I’d also ask her what the main problem with kindergarten was that made it a drag for her. Was it the schedule, the content, or the lack of opportunity to get up and move? Knowing this will give you a starting place to advocate for your daughter with her next teacher and provide some supports for her outside of school as well. For example, if her main issue is boredom due to the content, you could explore enrichment opportunities outside of school. If she really felt bored by lack of movement during the school day, you might consider signing her up for Little League or another sports team, or any activity before or after school that might provide her with some more physical exertion.
If none of that seems to work during the next year and you have the resources to do so, I would consider finding a project-based learning environment for your daughter. You are right to prioritize your daughter’s love for learning above all else. Even if the public school comes with great reviews, it may not be a great fit for your daughter.
—Mr. Hersey (elementary school teacher, Washington)
Ever since Uvalde, I think about school shootings all the time. I’m anxious to the point that I don’t want my kids going back to school in the fall, even though pulling them out isn’t actually an option. My kids go to a public elementary school with about 500 kids. The school district here has a lot of problems and is hemorrhaging teachers and staff, and the superintendent position keeps turning over. I’m afraid these issues will make it hard for the schools in our city to do what they need to do to ensure safety. Another parent had the idea that the parents should form our own security team to watch over the school in shifts. It sounds far-fetched, but maybe that’s where we are at this point. We have no sense of trust that the school is adequately prepared. What can I and other parents do to get ok with sending our kids to school again? Are there things we can bring up to the principal to ensure the school is as safe as possible? I sound like I’m in the middle of a panic attack, but all the parents I know feel the same way. We need ideas that don’t have anything to do with politics, because there isn’t time to clean up that mess before August. Your insights would be appreciated.
Dear Dreading Back-to-School,
First, I understand your concerns. In addition to my own teaching job, I have two children in middle school, and my wife teaches kindergarten. As I’ve mentioned before in this column, I teach 20 minutes down the road from where the Sandy Hook shooting took place.
It’s frightening for all of us. There isn’t a day that goes by that I don’t run an active shooter scenario through my mind and analyze the best response.
The first thing to remember is that despite the frequency of school shootings, the vast and overwhelming majority of children will never experience this type of violence. This is what I remind my own students of when they express fear, and frankly, it’s what I say to myself. For every child or teacher harmed or killed by a bullet, tens of millions of students and teachers will never be directly impacted by violence of this kind.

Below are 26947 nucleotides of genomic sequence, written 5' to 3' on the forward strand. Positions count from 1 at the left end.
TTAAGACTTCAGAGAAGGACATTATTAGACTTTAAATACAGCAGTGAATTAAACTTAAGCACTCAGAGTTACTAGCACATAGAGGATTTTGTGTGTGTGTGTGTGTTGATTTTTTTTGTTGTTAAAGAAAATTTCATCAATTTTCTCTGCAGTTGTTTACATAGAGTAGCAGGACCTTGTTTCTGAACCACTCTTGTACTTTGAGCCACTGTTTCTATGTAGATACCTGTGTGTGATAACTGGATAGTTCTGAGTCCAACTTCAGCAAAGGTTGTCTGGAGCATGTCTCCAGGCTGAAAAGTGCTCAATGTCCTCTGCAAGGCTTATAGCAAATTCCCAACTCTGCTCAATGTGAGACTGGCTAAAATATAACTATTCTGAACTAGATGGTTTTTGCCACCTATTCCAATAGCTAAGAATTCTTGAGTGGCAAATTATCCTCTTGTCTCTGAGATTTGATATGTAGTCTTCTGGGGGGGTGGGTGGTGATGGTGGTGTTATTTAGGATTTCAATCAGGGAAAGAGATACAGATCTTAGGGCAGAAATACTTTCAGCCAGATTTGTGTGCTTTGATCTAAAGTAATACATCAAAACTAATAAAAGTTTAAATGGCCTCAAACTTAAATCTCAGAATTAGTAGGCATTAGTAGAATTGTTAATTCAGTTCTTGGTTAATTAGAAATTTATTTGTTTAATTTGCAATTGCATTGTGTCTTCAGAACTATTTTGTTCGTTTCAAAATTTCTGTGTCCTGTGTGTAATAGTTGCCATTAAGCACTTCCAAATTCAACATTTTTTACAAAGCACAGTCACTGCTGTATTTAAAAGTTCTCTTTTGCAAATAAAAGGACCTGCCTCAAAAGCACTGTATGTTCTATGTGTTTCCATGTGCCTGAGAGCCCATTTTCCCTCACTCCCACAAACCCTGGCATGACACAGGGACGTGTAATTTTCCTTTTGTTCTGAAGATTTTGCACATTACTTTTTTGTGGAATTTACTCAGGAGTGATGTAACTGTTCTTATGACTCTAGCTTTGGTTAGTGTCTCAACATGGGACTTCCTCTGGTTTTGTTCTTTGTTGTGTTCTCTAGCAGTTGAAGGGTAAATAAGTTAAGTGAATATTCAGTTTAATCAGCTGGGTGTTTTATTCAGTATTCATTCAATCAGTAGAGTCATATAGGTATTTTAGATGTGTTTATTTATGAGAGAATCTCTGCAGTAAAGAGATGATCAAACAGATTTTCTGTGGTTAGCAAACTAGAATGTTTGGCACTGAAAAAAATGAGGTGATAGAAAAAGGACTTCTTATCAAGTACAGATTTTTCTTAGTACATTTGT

My suggestion is to ask the principal what you can do to help. They will know—better than most —what can be done to make the school a better, safer place for students.
If your school is losing teachers and staff, you can also make the teachers and staff who remain feel as supported and appreciated as possible. You may not be able to immediately impact gun laws, but you can certainly make a teacher feel like they are loved and admired, and that will go a long, long way in making teachers want to remain in the profession. While I am sure that some teachers are leaving because of fear for their safety, many more leave teaching because of the combative nature of the teaching environment today. Aggressive, litigious parents. Demanding administrators. A lack of understanding for the realities of teaching today. You can do a lot simply by counteracting these forces with kindness and appreciation. The better the teachers in your child’s school, the safer your child will be.
You can also become publicly and politically active through organizations like Sandy Hook Promise, which trains students and adults to know the signs of gun violence before it happens, or Everytown, a movement of more than 8 million moms, mayors, survivors, students, and everyday Americans working to end gun violence. Neither of these are instantaneous solutions, but organizations like this are looking to produce profound and lasting change. Sometimes doing something meaningful, even if its impact is not immediately realized, can help us deal with the stress and anxiety during trying times like these.
Lastly, if you can, try to insulate your child from as much of this anxiety as possible. As teachers, we always present a strong, positive, stoic front, regardless of the situation, because kids have a right to feel safe in their school. There will be a time for them to worry like we do, but hopefully, that time will happen much closer to adulthood when they are better equipped to deal with these feelings in a more thoughtful, pragmatic way.
Best of luck.
—Mr. Dicks (fifth grade teacher, Connecticut)
More Advice From Slate
My daughter is 3 years old and talks A LOT about every detail of our lives. My mom takes MAJOR advantage of this and asks my daughter questions about my personal life. What should I do?